• Crews-from-around-the-world-will-compete-for-the-Lord-Nelson-trophy
    Crews-from-around-the-world-will-compete-for-the-Lord-Nelson-trophy
  • Jules Mitchell's young Antiguan crew return
    Jules Mitchell's young Antiguan crew return
  • Sergio-Sagramoso's Lazy-Dog-won-the-:Lord-Nelson-trophy-in-2017 - Paul-Wyeth-pic
    Sergio-Sagramoso's Lazy-Dog-won-the-:Lord-Nelson-trophy-in-2017 - Paul-Wyeth-pic
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Winning class at Antigua Sailing Week is worthy of proper celebration, but the biggest prize is the Lord Nelson Trophy, which has been awarded 51 times since 1968, which is why the regatta attracts teams from all over the world - this year from as far away as Siberia, Peru and Hong Kong.

With the largest entry, Caribbean registered boats have won the overall prize more times than any other region, lifting the Lord Nelson Trophy on 22 occasions.

In 2019, winners from CSA Spinnaker classes are racing off Committee Boat A, along with the Multihull and Double-Handed classes, which, for the first time, will all be eligible to win the trophy. To determine the winning boat, a class weighting factor will be applied to their overall score which recognises the difficulty of achieving first place in a larger fleet.

The most successful Caribbean nation has been Puerto Rico, which has taken the coveted silver bowl nine times. Cesar Berrios racing Enzian won the first regatta and retained the Trophy (1968-69). Tom Hill racing Titan has lifted the trophy more times than anyone in the history of the regatta (1975, 1987, 1990, 2005). Sergio Sagramoso was the last Puerto Rican to triumph, racing Lazy Dog to overall victory in 2017.

Teams from Antigua have won the Lord Nelson Trophy on five occasions. Jol Byerley won twice with Matchless and Sundance (1972-73), and Scott Ledbetter with Any Taxi (1995). In recent years, Jonty and Vicky Layfield racing Sleeper (2015), and Sir Hugh Bailey racing Gypsy/Ugo (2016), have both won for the host nation. Both the Layfields and Sir Hugh will be racing for glory again this year.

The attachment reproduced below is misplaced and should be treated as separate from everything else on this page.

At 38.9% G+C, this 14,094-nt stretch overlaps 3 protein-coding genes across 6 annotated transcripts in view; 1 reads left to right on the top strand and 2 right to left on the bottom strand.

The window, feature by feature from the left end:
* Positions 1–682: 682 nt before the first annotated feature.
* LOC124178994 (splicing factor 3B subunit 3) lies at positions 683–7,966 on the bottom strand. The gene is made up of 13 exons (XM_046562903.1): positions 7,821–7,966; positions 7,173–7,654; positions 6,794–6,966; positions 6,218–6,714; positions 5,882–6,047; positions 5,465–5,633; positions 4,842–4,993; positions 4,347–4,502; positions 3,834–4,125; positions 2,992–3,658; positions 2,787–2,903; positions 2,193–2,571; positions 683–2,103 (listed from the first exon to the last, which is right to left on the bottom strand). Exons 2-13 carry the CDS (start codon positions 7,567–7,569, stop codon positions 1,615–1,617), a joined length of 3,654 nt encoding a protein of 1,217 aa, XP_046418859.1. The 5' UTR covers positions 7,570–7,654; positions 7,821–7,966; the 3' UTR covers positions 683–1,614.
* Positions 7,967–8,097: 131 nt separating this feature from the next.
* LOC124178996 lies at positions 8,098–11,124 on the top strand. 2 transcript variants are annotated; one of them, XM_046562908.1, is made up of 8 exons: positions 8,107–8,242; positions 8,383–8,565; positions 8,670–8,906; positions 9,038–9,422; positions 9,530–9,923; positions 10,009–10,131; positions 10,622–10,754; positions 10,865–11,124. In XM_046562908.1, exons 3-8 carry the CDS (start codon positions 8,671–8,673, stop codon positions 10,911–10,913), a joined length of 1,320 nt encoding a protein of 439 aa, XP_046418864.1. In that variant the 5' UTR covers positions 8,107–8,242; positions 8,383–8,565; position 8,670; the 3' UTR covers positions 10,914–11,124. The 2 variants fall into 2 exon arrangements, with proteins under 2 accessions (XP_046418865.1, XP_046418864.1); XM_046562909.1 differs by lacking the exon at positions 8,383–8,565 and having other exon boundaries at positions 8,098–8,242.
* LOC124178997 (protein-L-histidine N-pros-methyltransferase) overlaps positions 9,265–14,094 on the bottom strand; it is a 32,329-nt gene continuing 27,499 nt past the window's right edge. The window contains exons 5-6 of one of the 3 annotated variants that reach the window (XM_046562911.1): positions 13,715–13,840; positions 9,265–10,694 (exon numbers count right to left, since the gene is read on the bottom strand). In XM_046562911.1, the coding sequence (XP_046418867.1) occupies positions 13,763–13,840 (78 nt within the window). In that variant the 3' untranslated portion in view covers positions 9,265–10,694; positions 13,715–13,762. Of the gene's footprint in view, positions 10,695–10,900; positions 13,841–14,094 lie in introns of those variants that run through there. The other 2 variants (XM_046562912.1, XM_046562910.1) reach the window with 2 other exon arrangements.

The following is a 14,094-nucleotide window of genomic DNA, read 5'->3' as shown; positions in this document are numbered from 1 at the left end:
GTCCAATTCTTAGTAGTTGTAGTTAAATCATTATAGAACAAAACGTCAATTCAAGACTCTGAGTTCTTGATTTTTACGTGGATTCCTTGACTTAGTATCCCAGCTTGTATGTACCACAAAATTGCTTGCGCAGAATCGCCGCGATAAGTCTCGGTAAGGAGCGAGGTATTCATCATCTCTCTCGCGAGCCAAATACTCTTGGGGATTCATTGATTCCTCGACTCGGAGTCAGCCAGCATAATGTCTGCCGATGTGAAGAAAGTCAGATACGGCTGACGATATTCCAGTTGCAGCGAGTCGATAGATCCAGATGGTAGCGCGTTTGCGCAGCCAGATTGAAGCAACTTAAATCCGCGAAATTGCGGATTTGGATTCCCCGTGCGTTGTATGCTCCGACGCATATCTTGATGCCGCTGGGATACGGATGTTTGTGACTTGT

For the 52nd edition, 12 teams racing under the flag of Antigua and Barbuda will be racing, including Jules Mitchell's young crew, all products of Antigua's National Sailing Academy.

Last year, the team on NSA Spirit won class, and return hungry to win in 2019. Over 40 young Antiguans in total will be racing this year on a variety of boats as part of the Youth to Keel Boat (Y2K) Program.

Teams from the US Virgin Islands have won the Lord Nelson Trophy five times. Bob Thompson racing I'll Do (1971). John Foster racing Antidote won and retained the Trophy (1980-81). America's Cup winner Peter Holmberg has also done the double with Airbus and Blazin (1985-86).

Howard Palmer's Immigrant (1993) is the only Bajan boat to lift the Lord Nelson Trophy. Bajan TP52, Conviction, will be racing again this year, chartered to Canadian Richard Reid, racing as Zingara/Conviction.

The sole British Virgin Islands victory was scored by Robin Tattersall's Expression (1984). Paul Dieleman's Enerserve (1994) won for St. Maarten, and this year, Ben Jelic racing Jaguar, flying the colours of St. Maarten, has high hopes of emulating Dieleman's win 26 years ago.

For this edition of Antigua Sailing Week, other Caribbean teams racing include; Raphael and Raymond Magras' Maëlia CEPAC Antilles and Speedy Nemo respectively, representing St. Barths, Jean Michel Figueres racing Perseverare Diabolicum from Martinique, and James Gardner and Jerry Bethell's Indy-Loosha Sails from St. Lucia.

Don't miss out on the Caribbean's longest running and most historic regatta, racing in one of the world's finest sailing locations with fabulous shoreside parties. Entry for Antigua Sailing Week is still open, but please enter online by no later than Friday, April 19, 2019. Entries may be accepted after that time but will be charged an entry fee of US $15 per foot.
Website: www.sailingweek.com

Latest List of entries: www.sailingweek.com/entry-lists-2019/

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